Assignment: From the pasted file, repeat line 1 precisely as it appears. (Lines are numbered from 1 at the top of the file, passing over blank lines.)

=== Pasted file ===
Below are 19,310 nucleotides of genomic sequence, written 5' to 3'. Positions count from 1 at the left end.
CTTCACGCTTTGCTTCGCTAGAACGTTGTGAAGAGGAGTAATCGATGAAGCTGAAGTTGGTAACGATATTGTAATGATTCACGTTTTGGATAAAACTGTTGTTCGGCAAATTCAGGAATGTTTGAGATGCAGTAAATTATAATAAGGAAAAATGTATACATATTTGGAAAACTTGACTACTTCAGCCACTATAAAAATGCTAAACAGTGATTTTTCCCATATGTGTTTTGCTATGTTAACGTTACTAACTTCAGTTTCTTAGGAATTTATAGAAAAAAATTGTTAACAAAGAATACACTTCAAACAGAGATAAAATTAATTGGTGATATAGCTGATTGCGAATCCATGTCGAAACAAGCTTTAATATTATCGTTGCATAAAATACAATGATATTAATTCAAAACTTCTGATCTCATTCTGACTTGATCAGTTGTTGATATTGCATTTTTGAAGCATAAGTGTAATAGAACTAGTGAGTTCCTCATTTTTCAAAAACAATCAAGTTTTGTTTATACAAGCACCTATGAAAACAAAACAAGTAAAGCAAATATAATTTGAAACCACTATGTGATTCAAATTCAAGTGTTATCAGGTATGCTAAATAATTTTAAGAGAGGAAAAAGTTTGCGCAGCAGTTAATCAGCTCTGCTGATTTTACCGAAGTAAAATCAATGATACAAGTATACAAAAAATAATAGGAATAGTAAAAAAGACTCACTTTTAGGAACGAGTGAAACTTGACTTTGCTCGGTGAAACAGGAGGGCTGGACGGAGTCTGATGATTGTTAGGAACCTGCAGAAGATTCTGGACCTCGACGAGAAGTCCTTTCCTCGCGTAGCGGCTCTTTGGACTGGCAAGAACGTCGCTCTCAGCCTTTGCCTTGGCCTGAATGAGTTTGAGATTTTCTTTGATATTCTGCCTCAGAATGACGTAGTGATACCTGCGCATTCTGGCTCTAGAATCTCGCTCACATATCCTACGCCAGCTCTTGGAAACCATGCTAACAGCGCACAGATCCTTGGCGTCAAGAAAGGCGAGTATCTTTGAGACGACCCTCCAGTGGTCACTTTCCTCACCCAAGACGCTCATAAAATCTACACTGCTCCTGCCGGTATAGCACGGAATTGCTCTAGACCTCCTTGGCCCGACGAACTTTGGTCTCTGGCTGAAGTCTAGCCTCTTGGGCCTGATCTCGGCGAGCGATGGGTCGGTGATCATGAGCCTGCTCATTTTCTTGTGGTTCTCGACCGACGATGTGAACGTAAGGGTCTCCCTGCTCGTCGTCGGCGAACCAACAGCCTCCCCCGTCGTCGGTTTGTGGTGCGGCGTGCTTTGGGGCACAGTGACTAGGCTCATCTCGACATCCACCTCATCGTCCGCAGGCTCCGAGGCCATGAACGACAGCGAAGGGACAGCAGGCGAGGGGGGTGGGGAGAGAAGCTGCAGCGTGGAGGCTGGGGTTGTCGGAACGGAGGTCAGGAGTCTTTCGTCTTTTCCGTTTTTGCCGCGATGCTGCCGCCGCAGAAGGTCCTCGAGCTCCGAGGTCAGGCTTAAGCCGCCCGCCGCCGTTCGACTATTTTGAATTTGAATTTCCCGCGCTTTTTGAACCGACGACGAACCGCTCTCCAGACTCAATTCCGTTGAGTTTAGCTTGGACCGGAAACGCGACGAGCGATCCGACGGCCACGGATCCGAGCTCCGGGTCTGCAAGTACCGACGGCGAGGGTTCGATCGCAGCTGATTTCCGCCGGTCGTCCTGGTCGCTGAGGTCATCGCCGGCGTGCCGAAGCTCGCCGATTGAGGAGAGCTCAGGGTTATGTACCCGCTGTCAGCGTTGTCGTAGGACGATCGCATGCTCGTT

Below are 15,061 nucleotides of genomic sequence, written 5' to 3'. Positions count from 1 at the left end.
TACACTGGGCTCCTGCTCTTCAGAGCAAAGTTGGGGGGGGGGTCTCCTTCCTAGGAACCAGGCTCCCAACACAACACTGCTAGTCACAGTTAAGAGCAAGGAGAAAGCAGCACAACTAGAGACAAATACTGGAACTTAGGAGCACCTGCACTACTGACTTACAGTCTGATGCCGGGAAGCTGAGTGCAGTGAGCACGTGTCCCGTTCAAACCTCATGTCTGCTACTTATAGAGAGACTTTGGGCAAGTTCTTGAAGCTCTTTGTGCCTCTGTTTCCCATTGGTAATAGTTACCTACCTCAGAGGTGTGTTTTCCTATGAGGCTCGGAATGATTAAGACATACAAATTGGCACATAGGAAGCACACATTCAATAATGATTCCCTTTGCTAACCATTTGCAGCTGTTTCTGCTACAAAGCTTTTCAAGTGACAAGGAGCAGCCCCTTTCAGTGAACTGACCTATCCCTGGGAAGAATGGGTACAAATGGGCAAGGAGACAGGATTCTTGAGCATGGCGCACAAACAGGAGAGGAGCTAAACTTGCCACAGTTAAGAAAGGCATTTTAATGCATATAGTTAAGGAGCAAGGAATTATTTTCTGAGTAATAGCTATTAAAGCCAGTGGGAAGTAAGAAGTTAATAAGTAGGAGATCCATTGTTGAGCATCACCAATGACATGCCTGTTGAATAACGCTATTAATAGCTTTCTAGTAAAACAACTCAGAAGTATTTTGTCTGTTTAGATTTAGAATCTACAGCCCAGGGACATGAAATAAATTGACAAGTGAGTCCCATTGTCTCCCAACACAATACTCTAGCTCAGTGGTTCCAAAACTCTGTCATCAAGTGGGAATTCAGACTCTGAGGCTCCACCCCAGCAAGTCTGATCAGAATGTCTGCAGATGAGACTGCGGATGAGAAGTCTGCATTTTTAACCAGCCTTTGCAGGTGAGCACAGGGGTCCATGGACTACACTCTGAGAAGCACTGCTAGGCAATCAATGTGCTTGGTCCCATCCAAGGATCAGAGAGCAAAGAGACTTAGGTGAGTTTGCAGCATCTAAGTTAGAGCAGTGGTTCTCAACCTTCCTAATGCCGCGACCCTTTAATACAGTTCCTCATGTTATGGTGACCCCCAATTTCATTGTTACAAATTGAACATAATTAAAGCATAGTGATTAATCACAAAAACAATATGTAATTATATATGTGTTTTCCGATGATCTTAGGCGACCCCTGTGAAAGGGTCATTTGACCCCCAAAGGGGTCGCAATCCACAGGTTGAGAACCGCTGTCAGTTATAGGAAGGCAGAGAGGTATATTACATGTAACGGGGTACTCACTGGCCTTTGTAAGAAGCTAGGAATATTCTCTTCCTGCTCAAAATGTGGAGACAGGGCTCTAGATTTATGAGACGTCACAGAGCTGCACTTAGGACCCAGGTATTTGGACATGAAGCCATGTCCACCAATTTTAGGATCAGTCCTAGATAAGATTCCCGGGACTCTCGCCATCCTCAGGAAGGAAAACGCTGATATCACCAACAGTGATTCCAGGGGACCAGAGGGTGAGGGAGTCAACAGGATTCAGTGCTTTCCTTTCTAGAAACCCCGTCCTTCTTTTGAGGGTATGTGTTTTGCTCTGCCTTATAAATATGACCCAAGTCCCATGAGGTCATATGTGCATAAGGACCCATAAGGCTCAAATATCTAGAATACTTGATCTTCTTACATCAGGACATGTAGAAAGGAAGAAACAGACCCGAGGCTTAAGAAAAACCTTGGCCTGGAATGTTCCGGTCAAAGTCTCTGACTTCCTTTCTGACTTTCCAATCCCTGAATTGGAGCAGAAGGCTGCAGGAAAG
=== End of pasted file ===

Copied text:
Below are 19,310 nucleotides of genomic sequence, written 5' to 3'. Positions count from 1 at the left end.